A Closer Look at the Electrolysis of Water


            Most of our textbooks and lab manuals use the electrolysis of water to provide evidence for its molecular formula, but common student questions such as why is “hydrogen gas coming out of the negative end” and ‘why does the water turn yellowish at the positive end” reveal some intriguing chemistry.

            Aside from water’s high surface tension, high boiling point, high specific heat and its exceptional ability to dissolve a wide variety of substances, it can also accept or lose electrons. Of course, it will not do either at the drop of a hat.


2 H2O(l) + 2e- H2 (g) + 2 OH-(aq)          E o red = -0.83 V


Its reduction potential is a negative value, but in the presence of a strong reducing agent such as sodium, calcium or a metal hydride, water obliges, and the incoming electrons serve to bind diatomic hydrogen gas. Coming from two different water molecules, the two hydrogen atoms are drawn to the incoming electrons and leave their original ones behind, forming hydroxides. Alkali or alkaline are derived from the Arabic word for ashes, which are basic like hydroxide, and for this reason these names are given to the first two groups of the periodic table.


In electrolysis, a strong voltage also induces the above half reaction. Since electrons flow out of the negative end of the battery, it answers our first student question as to why hydrogen is found there.  If the water is relatively pure, the reaction is still slow. After performing electrolysis with a strong electrolyte, we repeated the experiment with distilled water and with 9.0 volts, we obtained less than a milliliter of hydrogen after 7 hours, and only 2.6 ml after 24 hours.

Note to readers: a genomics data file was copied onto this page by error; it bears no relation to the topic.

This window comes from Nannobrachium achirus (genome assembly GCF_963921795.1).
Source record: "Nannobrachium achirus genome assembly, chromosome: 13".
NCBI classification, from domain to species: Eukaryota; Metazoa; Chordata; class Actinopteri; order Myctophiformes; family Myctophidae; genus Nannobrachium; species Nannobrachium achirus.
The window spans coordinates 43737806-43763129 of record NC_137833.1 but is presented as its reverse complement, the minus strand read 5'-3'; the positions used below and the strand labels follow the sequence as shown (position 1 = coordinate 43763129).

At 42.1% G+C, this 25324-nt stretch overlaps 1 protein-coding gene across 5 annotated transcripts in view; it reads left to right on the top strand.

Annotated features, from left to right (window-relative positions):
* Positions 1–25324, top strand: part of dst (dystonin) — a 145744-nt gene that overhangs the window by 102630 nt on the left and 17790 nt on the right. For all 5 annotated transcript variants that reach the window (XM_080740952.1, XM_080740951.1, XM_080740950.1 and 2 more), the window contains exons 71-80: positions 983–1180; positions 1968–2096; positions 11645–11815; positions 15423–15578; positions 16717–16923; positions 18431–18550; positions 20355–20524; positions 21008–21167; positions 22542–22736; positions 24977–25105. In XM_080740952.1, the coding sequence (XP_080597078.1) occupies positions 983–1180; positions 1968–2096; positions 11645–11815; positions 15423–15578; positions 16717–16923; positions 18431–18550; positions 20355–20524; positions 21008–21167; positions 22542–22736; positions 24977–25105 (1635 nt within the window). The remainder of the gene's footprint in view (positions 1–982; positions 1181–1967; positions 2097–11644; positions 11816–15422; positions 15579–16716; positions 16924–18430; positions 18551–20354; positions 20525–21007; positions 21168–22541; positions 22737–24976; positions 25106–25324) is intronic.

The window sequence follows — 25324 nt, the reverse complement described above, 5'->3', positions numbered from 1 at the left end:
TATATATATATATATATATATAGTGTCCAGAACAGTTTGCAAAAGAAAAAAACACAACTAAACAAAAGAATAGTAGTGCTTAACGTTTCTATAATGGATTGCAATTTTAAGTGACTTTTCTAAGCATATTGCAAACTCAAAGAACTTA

A battery, of course will never surrender electrons unless a different part of the battery receives them back. Water is not the best at giving up electrons.

2 H2O(l)  O2 (g) + 4 H+(aq) + 4e-         E o red = -1.23 V


From its oxidation potential, we see that it is even worse a reducing agent than it is an oxidizing agent. But the energy barrier is not insurmountable. In fact water accomplishes the feat not only with sufficient battery voltage but everywhere on the planet from the algae on Antarctican ice to the trees of Canada’s boreal forest. Sunlight releases electrons from one chlorophyll center to another. It is water that ultimately returns those electrons back to the chlorophyll molecules. In the process we get oxygen gas, which is also yielded by the oxidation half reaction of electrolysis. Whereas the neutral hydrogen gas formed when electrons were abundant, electrons are now forced out of the hydrogen atoms that were bonded in water. In response, oxygen atoms from two different water molecules bond with the remaining electrons to create the diatomic gas. In electrolysis, the hydrogens, deprived of electrons, bond with hydroxide ions from the reduction reaction to form water, but in photosynthesis they are accumulated strategically to spark the synthesis of ATP, which helps link up CO2 molecules into sugars.


            But why did the water turn yellowish at the anode? If there are chlorides in water they will compete with water and also surrender electrons back to the battery’s positive side. Iron ions (Fe+2) in solution will get also get further oxidized. As chlorine or Fe+3are formed, they not only discolour the water, but they lower the amount of oxygen produced, skewing the ratio of hydrogen to oxygen volumes from 2:1 to anywhere from 2.4 to 2.9 to 1, as obtained by 63 students. We verified the presence of chlorine not only through its characteristic smell but by the orthotolidine test.  Upon adding the reagent, the colour of the solution surrounding the anode went from a pale yellow to a deep yellow orange.